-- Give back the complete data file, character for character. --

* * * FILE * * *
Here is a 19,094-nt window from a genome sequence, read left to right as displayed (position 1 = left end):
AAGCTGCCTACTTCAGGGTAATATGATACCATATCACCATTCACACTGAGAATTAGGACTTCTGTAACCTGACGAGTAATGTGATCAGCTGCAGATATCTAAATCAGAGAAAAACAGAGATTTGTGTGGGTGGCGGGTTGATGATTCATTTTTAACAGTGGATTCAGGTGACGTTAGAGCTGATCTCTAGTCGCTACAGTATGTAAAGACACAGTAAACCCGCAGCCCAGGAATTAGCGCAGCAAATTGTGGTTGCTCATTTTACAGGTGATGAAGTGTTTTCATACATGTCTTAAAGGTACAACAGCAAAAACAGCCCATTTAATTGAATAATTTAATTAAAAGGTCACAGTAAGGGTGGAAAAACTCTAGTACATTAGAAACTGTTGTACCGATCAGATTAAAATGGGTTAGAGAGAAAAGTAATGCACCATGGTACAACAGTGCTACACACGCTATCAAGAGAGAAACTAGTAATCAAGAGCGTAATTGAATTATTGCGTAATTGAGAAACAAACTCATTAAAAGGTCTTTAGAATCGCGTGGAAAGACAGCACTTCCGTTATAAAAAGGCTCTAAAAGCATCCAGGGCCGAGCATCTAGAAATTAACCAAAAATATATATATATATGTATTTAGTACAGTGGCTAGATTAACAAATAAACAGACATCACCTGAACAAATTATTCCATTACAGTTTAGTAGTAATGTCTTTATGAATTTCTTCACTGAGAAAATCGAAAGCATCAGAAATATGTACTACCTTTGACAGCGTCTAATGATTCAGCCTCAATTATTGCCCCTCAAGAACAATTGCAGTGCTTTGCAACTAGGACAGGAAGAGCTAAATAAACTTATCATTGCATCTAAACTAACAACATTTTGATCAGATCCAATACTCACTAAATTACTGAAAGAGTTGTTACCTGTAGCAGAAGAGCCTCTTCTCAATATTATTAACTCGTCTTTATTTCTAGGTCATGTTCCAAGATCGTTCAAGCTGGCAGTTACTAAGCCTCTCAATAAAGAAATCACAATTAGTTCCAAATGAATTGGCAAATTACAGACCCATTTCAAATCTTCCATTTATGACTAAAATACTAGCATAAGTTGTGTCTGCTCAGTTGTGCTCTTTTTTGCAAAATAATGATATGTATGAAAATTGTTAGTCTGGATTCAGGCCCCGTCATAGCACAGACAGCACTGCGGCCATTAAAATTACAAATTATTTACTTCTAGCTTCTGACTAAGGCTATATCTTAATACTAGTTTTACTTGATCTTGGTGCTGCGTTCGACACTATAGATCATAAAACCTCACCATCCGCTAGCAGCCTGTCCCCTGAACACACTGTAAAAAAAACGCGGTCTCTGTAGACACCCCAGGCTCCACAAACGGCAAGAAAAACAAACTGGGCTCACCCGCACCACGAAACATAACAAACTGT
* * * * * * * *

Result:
Here is a 19,094-nt window from a genome sequence, read left to right as displayed (position 1 = left end):
AAGCTGCCTACTTCAGGGTAATATGATACCATATCACCATTCACACTGAGAATTAGGACTTCTGTAACCTGACGAGTAATGTGATCAGCTGCAGATATCTAAATCAGAGAAAAACAGAGATTTGTGTGGGTGGCGGGTTGATGATTCATTTTTAACAGTGGATTCAGGTGACGTTAGAGCTGATCTCTAGTCGCTACAGTATGTAAAGACACAGTAAACCCGCAGCCCAGGAATTAGCGCAGCAAATTGTGGTTGCTCATTTTACAGGTGATGAAGTGTTTTCATACATGTCTTAAAGGTACAACAGCAAAAACAGCCCATTTAATTGAATAATTTAATTAAAAGGTCACAGTAAGGGTGGAAAAACTCTAGTACATTAGAAACTGTTGTACCGATCAGATTAAAATGGGTTAGAGAGAAAAGTAATGCACCATGGTACAACAGTGCTACACACGCTATCAAGAGAGAAACTAGTAATCAAGAGCGTAATTGAATTATTGCGTAATTGAGAAACAAACTCATTAAAAGGTCTTTAGAATCGCGTGGAAAGACAGCACTTCCGTTATAAAAAGGCTCTAAAAGCATCCAGGGCCGAGCATCTAGAAATTAACCAAAAATATATATATATATGTATTTAGTACAGTGGCTAGATTAACAAATAAACAGACATCACCTGAACAAATTATTCCATTACAGTTTAGTAGTAATGTCTTTATGAATTTCTTCACTGAGAAAATCGAAAGCATCAGAAATATGTACTACCTTTGACAGCGTCTAATGATTCAGCCTCAATTATTGCCCCTCAAGAACAATTGCAGTGCTTTGCAACTAGGACAGGAAGAGCTAAATAAACTTATCATTGCATCTAAACTAACAACATTTTGATCAGATCCAATACTCACTAAATTACTGAAAGAGTTGTTACCTGTAGCAGAAGAGCCTCTTCTCAATATTATTAACTCGTCTTTATTTCTAGGTCATGTTCCAAGATCGTTCAAGCTGGCAGTTACTAAGCCTCTCAATAAAGAAATCACAATTAGTTCCAAATGAATTGGCAAATTACAGACCCATTTCAAATCTTCCATTTATGACTAAAATACTAGCATAAGTTGTGTCTGCTCAGTTGTGCTCTTTTTTGCAAAATAATGATATGTATGAAAATTGTTAGTCTGGATTCAGGCCCCGTCATAGCACAGACAGCACTGCGGCCATTAAAATTACAAATTATTTACTTCTAGCTTCTGACTAAGGCTATATCTTAATACTAGTTTTACTTGATCTTGGTGCTGCGTTCGACACTATAGATCATAAAACCTCACCATCCGCTAGCAGCCTGTCCCCTGAACACACTGTAAAAAAAACGCGGTCTCTGTAGACACCCCAGGCTCCACAAACGGCAAGAAAAACAAACTGGGCTCACCCGCACCACGAAACATAACAAACTGT